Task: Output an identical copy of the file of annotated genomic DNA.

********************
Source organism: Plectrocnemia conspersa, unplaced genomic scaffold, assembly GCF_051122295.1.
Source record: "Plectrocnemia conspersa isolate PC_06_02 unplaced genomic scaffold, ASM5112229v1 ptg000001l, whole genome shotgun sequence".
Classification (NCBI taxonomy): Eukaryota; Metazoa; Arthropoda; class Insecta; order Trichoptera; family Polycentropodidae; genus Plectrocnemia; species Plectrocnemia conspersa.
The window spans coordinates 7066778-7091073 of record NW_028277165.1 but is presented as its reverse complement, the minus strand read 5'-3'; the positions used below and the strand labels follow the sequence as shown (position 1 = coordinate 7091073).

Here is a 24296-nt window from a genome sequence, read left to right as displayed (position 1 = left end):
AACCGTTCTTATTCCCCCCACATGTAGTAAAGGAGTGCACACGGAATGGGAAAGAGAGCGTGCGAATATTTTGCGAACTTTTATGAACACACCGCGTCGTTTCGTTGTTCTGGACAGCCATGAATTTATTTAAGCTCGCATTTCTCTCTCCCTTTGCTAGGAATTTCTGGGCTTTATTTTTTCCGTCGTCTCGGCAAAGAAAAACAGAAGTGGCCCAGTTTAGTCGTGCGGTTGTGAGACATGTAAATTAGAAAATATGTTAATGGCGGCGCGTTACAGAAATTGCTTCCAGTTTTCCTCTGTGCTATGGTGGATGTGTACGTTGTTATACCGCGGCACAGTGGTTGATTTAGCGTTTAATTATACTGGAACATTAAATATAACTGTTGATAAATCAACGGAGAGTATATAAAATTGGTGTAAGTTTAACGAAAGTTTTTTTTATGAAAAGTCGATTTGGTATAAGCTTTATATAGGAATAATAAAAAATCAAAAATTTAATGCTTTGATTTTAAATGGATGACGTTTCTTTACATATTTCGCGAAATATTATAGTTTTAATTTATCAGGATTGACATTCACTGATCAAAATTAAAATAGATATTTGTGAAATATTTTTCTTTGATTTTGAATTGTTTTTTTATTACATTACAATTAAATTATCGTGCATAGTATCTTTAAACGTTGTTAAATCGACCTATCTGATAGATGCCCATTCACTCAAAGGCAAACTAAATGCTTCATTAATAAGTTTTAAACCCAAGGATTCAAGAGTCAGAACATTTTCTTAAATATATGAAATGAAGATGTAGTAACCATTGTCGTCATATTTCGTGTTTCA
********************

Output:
Source organism: Plectrocnemia conspersa, unplaced genomic scaffold, assembly GCF_051122295.1.
Source record: "Plectrocnemia conspersa isolate PC_06_02 unplaced genomic scaffold, ASM5112229v1 ptg000001l, whole genome shotgun sequence".
Classification (NCBI taxonomy): Eukaryota; Metazoa; Arthropoda; class Insecta; order Trichoptera; family Polycentropodidae; genus Plectrocnemia; species Plectrocnemia conspersa.
The window spans coordinates 7066778-7091073 of record NW_028277165.1 but is presented as its reverse complement, the minus strand read 5'-3'; the positions used below and the strand labels follow the sequence as shown (position 1 = coordinate 7091073).

Here is a 24296-nt window from a genome sequence, read left to right as displayed (position 1 = left end):
AACCGTTCTTATTCCCCCCACATGTAGTAAAGGAGTGCACACGGAATGGGAAAGAGAGCGTGCGAATATTTTGCGAACTTTTATGAACACACCGCGTCGTTTCGTTGTTCTGGACAGCCATGAATTTATTTAAGCTCGCATTTCTCTCTCCCTTTGCTAGGAATTTCTGGGCTTTATTTTTTCCGTCGTCTCGGCAAAGAAAAACAGAAGTGGCCCAGTTTAGTCGTGCGGTTGTGAGACATGTAAATTAGAAAATATGTTAATGGCGGCGCGTTACAGAAATTGCTTCCAGTTTTCCTCTGTGCTATGGTGGATGTGTACGTTGTTATACCGCGGCACAGTGGTTGATTTAGCGTTTAATTATACTGGAACATTAAATATAACTGTTGATAAATCAACGGAGAGTATATAAAATTGGTGTAAGTTTAACGAAAGTTTTTTTTATGAAAAGTCGATTTGGTATAAGCTTTATATAGGAATAATAAAAAATCAAAAATTTAATGCTTTGATTTTAAATGGATGACGTTTCTTTACATATTTCGCGAAATATTATAGTTTTAATTTATCAGGATTGACATTCACTGATCAAAATTAAAATAGATATTTGTGAAATATTTTTCTTTGATTTTGAATTGTTTTTTTATTACATTACAATTAAATTATCGTGCATAGTATCTTTAAACGTTGTTAAATCGACCTATCTGATAGATGCCCATTCACTCAAAGGCAAACTAAATGCTTCATTAATAAGTTTTAAACCCAAGGATTCAAGAGTCAGAACATTTTCTTAAATATATGAAATGAAGATGTAGTAACCATTGTCGTCATATTTCGTGTTTCA